Starting 22 February, travellers who are allowed to travel to Canada must also undergo a PCR test on arrival in Canada, and another one at the end of the 14-day quarantine period.

Exceptions to the travel ban for humanitarian reasons

Sometimes, for humanitarian reasons, it is possible to be exempt from the travel ban and to reduce the mandatory quarantine length. This is especially the case if a traveller has to travel to Canada for a funeral or other life ceremony of a loved one or wants to be present in Canada during the last days of a loved one's life. In order to be able to participate in a funeral or be present in the last days of a loved one's life despite the quarantine requirement, the "Site Visit Authorization Form" on the Canadian IRCC website must be downloaded and completed and uploaded with the request for the exception.

More in-depth information about the possibilities of travelling to Canada and what you need to do to apply for a special permission to travel, can be found on the page with exceptions to Canada's travel ban.

When can I travel to Canada again?

It is currently not known when travelling to Canada with an eTA will be permitted again, but due to the rising number of infections - including in Canada itself - the travel limitations and other coronavirus measures will remain in effect until further notice. Aside from the travel ban, measures have also been taken by airlines, which can sometimes be more extreme or have different terms compared to the travel ban of the Canadian government. Check with your airline regarding this. The information on this page is continually updated. This means that as soon as more information becomes available, it can be found here.

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What should I do if I am already in Canada?

The FCDO currently does not see any immediate reason for travellers to return to the UK from Canada. Observe the Canadian health guidelines (hygiene, limiting non-essential travel, wearing a mask, cleaning surfaces and objects, minimum 2 metres distance from other persons and staying at home when showing symptoms or if you are in a risk group). In certain provinces, such as Ontario, Quebec and British Columbia, limiations are in place regarding public services such as restaurants and stores. The Canadian authorities strongly recommend observing social distancing rules and to refrain from travelling unless absolutely necessary.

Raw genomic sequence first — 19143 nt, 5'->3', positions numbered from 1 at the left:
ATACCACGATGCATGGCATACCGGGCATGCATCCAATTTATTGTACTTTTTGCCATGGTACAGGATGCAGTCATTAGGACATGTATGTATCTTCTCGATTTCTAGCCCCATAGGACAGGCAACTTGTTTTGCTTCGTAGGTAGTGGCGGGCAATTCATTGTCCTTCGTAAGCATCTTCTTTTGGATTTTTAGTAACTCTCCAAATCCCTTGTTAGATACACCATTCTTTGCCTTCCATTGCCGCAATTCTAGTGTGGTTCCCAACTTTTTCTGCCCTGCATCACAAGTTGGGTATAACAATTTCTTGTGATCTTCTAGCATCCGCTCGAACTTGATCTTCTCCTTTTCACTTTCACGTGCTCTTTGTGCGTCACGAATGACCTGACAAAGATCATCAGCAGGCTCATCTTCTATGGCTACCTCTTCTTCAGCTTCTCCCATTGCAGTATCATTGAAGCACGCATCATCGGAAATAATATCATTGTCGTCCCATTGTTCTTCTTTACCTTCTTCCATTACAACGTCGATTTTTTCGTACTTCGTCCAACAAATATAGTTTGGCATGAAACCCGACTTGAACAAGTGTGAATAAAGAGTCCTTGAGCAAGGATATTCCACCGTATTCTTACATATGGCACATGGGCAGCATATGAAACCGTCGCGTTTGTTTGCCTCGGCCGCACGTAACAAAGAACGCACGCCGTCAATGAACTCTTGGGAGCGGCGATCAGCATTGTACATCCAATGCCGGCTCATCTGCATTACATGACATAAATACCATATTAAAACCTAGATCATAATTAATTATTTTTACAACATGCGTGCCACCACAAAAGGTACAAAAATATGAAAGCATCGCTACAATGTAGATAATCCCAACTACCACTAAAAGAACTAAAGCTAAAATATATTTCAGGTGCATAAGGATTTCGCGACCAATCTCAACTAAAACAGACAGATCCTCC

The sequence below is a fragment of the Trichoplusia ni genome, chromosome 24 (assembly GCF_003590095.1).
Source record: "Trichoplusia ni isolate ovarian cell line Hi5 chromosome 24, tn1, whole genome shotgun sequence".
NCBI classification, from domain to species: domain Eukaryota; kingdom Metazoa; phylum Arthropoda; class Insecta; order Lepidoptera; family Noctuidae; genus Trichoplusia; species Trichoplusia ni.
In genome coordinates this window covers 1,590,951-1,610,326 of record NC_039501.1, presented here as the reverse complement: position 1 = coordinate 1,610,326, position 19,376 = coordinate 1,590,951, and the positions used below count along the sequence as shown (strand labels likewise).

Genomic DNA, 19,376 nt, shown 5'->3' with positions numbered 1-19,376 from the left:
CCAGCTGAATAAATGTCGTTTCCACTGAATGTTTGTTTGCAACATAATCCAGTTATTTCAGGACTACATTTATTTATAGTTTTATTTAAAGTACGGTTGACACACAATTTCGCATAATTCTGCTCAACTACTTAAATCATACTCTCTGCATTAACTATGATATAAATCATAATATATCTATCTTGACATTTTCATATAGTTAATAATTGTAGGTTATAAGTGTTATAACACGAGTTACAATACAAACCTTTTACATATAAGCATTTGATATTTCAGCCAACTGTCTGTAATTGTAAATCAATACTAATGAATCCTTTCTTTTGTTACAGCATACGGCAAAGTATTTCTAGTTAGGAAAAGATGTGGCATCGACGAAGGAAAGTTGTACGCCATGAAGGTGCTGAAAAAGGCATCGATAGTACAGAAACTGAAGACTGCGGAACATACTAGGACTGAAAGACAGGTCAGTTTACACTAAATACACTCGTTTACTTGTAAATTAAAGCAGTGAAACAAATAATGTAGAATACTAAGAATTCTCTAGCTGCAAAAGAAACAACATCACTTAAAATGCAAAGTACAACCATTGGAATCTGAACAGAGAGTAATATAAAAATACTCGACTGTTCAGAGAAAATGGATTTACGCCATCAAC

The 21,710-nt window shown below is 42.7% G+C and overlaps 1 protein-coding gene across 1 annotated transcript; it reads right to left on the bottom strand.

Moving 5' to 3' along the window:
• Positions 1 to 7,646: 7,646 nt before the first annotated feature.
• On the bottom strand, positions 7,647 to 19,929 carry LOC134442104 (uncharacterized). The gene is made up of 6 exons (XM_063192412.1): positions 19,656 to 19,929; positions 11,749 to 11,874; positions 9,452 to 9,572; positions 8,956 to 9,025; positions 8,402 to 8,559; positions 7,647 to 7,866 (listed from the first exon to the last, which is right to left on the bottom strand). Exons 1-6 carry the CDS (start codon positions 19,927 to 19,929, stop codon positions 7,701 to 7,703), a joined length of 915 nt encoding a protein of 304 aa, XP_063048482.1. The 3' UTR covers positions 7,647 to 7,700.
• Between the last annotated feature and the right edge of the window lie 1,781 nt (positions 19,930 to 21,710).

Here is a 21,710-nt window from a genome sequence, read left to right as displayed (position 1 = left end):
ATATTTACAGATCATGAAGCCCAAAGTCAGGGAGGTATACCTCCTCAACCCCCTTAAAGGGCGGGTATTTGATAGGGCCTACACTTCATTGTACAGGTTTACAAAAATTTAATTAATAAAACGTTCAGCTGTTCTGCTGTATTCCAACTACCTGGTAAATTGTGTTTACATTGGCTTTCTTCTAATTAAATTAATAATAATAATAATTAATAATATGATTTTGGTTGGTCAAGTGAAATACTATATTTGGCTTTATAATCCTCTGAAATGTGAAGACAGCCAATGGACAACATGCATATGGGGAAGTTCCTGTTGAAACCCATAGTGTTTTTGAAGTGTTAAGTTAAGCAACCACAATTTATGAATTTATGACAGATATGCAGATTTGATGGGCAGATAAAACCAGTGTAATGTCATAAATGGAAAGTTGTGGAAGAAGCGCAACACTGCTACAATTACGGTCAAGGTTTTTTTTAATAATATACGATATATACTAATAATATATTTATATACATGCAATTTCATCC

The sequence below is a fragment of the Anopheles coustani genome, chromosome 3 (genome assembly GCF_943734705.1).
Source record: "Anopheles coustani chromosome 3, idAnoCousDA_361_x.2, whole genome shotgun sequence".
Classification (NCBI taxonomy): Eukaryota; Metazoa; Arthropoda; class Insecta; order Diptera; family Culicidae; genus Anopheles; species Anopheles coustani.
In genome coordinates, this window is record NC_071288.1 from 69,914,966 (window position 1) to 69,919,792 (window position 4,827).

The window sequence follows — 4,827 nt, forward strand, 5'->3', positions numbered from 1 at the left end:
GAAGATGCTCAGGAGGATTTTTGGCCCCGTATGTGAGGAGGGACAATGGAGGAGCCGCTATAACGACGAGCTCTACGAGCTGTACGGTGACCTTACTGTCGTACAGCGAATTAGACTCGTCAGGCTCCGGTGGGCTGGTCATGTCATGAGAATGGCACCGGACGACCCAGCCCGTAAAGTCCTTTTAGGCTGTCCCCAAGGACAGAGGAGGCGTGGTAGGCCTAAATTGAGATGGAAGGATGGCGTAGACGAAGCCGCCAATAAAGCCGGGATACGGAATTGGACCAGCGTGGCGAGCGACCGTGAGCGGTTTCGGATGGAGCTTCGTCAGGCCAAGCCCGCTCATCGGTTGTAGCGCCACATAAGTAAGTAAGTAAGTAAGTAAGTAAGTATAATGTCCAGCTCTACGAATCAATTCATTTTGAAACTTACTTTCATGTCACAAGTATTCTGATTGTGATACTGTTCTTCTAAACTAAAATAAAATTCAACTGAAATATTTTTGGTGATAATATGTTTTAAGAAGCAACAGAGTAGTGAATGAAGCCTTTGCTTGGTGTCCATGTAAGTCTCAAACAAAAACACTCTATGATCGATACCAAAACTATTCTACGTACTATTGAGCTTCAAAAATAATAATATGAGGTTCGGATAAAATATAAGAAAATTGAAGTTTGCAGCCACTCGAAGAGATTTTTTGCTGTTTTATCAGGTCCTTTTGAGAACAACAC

The Canadian government (national or regional) can take additional measures which travellers with an eTA Canada need to keep in mind. For instance, all passengers on flights to Canada are required to wear a mask starting 20 April 2020. To stay informed on any further measures, keep an eye on Canadian media. Persons returning from Canada are required to self-quarantine for 10 days. Additionally, starting 15 January, all travellers returning to the UK from overseas need to be able to present a negative Covid-19 test which was taken at maximum 3 days before departure.

Who will pay for the damage caused by coronavirus?

The financial damage as a result of coronavirus is in the billions of pounds. As few insurance companies have sufficient financial means to meet all the claims, it is currently not certain whether all of the damages caused by the Canadian travel ban will be reimbursed. Check with your travel insurance, cancellation insurance, airline, travel bureau or tour operator. The Canadian government does not refund any costs made for an eTA travel permit which cannot be used. However, approved eTAs are valid for five years (or until the passport expires), meaning they can also be used for a trip that will be taken at a later date.

Disclaimer: Coronavirus is a quickly growing problem, and the consequences are immense. Due to the rapid developments, it is not possible to offer any guarantees that the information in this article is at all times complete and up-to-date. However, this article is regularly updated concerning travelling with an eTA Canada, during and after the coronavirus outbreak.